Monday, November 06, 2017
Cult-TV Theme Watch: CEOs
A CEO is the chief executive officer of a corporation, the top manager responsible for the direction and administration of the organization.
Since the 1980, CEOs have played an important role in cult-TV programming, usually as villains, or at least morally-suspect individuals.
Back in 1985, Nathan Bates (Lane Smith), the CEO of Science Frontiers, negotiated an “Open City” policy in Los Angeles for Visitor and humans, in V: The Series (1985).
His plan was to exploit Visitor technology, but also to control inter-species violence in the city. A side-effect was that he was the most powerful man in the city of Angels. Bates was killed off half-way through the series run, alas, and the Open City fell.
In 1990, Alexander Alucard (Geordi Johnon) was a tycoon and CEO of his own company in the syndicated series, Dracula: The Series.
Like Bates before him, Alucard -- A Gordon Gekko-type character – seemed fascinated with the development and acquisition of technology (including supernatural technology) that could help him maintain his power.
In the various incarnations of the Superman legend -- Lois and Clark: The New Adventures of Superman (1993 – 1997) and Smallville (2001 – 2011) -- audiences have met CEOs from the Luthor Family. In the former series it is Lex (John Shea) himself. In the former, we meet LuthorCorp CEO Lionel Luthor (John Glover), and his replacement, Lex (Michael Rosenbaum).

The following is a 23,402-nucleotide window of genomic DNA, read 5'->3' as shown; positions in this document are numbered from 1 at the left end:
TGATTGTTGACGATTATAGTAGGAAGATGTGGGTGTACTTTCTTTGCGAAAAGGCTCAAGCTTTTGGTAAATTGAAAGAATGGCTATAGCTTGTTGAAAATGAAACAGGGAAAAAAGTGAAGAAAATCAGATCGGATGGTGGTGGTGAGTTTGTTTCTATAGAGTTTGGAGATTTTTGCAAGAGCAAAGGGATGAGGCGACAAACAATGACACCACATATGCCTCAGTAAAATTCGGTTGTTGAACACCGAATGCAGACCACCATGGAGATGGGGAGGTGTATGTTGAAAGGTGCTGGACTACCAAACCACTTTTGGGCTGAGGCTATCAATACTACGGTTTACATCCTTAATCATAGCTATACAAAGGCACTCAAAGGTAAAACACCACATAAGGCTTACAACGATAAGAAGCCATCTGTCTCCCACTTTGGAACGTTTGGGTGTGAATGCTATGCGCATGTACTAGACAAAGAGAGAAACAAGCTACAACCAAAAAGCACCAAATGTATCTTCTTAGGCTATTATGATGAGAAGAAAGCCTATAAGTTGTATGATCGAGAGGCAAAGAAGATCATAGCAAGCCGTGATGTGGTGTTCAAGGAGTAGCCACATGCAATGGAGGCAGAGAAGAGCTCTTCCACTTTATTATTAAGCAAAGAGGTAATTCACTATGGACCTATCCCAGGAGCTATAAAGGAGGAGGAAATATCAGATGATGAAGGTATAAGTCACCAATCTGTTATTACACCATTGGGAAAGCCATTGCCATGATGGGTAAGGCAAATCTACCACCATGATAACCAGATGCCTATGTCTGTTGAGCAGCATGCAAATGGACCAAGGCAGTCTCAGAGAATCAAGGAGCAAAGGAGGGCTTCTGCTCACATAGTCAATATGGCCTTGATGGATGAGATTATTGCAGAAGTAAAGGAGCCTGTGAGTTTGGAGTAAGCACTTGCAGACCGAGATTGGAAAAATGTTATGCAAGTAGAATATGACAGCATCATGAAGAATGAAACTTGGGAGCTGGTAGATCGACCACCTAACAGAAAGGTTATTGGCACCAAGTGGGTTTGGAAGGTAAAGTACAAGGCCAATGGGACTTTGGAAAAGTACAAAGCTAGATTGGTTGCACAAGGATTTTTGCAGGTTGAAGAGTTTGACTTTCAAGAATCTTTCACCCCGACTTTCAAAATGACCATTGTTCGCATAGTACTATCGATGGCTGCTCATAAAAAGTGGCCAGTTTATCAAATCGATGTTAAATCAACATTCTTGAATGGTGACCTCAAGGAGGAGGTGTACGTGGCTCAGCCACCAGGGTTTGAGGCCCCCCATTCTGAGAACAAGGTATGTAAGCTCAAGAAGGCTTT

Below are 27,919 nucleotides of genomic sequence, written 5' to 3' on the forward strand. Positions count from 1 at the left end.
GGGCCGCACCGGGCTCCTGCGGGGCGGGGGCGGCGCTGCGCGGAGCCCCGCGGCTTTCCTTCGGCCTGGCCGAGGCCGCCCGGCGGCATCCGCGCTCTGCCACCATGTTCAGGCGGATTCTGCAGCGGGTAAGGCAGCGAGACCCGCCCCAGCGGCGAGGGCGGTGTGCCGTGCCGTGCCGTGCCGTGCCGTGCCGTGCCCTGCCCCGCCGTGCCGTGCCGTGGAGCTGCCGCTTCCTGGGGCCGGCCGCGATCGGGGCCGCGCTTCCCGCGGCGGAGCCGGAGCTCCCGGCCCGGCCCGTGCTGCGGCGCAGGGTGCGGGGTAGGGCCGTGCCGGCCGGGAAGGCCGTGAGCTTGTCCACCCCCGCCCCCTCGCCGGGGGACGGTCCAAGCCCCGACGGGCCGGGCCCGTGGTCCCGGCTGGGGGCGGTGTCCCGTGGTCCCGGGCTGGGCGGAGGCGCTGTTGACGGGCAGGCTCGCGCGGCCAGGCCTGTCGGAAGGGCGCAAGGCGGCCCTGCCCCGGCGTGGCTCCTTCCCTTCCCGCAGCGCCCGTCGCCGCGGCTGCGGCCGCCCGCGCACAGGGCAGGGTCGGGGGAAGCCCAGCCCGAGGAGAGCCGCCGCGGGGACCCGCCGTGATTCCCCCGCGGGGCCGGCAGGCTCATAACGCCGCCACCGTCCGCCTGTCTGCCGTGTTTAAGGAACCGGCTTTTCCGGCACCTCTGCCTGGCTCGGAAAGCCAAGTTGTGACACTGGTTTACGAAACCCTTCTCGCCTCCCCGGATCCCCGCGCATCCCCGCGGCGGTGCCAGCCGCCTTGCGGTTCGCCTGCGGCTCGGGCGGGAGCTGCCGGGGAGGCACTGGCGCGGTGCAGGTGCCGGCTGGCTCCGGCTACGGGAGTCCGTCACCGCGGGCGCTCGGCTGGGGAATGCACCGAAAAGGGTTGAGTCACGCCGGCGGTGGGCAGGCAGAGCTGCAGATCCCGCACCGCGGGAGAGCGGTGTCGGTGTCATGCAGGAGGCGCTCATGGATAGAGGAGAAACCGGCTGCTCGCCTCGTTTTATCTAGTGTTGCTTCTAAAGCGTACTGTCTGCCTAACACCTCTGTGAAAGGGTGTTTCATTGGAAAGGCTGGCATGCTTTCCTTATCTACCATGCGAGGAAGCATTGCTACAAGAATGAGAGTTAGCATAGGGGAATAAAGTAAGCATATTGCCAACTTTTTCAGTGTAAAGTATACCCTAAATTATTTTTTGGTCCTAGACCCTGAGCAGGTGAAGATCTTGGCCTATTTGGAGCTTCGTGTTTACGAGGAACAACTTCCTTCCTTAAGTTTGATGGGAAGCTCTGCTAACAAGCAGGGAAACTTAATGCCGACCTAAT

In Veronica Mars (2004 – 2006), Jake Kane (Kyle Secor) is the CEO of Kane Software, in Neptune, CA. His daughter Lily is murdered, and throughout the first season the tycoon is a central suspect in the crime.
In Fringe (2008 – 2013), William Bell (Leonard Nimoy) is the legendary CEO of Massive Dynamic, and described as one of the nation’s most “inspiring” corporate leaders.
There are precious few CEOs in the Star Trek franchise, because capitalism is a thing of the past, mostly by the 24th century.
Still, Star Trek: Voyager’s (1995 – 2001) third season two-parter, “Future’s End” featured a 20th century CEO, Henry Starling (Ed Begley Jr.). The character had stolen a 29th century time ship, and was planning to illicitly gain access to more future-tech.
In the early-to-mid 1980s -- when I was in middle school and high school -- my best friends and I would sometimes walk down Benson Stre...